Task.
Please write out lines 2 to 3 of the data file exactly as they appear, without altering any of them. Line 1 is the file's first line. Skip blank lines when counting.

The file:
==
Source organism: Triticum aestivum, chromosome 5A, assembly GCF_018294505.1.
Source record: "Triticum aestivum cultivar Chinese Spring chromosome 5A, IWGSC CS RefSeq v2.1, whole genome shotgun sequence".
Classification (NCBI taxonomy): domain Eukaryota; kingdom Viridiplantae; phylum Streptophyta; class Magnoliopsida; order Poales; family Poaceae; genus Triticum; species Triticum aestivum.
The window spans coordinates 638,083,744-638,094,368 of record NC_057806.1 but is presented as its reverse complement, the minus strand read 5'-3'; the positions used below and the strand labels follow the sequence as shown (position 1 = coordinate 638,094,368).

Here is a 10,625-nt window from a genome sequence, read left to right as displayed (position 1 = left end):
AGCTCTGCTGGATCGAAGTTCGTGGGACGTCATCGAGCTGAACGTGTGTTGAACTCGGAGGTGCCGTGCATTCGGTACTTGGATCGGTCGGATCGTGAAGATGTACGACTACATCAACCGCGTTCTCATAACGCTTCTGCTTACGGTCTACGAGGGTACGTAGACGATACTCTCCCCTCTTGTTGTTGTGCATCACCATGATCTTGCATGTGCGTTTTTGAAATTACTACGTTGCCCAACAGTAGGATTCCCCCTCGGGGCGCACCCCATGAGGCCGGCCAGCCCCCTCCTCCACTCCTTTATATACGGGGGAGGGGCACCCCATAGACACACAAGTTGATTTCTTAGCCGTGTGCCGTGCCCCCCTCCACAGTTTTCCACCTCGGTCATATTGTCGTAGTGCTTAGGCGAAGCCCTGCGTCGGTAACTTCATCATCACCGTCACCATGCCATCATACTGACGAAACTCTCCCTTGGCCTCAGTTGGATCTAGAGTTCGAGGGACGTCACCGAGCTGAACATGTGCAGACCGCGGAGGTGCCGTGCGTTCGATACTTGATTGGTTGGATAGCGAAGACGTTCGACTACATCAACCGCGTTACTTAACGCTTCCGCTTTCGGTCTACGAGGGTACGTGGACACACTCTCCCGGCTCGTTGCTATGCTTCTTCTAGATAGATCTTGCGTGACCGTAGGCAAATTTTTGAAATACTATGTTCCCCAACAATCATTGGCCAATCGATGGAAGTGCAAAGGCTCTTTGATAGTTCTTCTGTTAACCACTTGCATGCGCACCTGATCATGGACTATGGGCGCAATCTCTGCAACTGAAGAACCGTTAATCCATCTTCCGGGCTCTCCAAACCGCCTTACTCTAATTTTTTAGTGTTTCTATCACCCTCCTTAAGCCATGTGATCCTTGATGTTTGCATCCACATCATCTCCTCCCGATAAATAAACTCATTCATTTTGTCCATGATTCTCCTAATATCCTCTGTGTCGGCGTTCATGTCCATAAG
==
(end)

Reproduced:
Source record: "Triticum aestivum cultivar Chinese Spring chromosome 5A, IWGSC CS RefSeq v2.1, whole genome shotgun sequence".
Classification (NCBI taxonomy): domain Eukaryota; kingdom Viridiplantae; phylum Streptophyta; class Magnoliopsida; order Poales; family Poaceae; genus Triticum; species Triticum aestivum.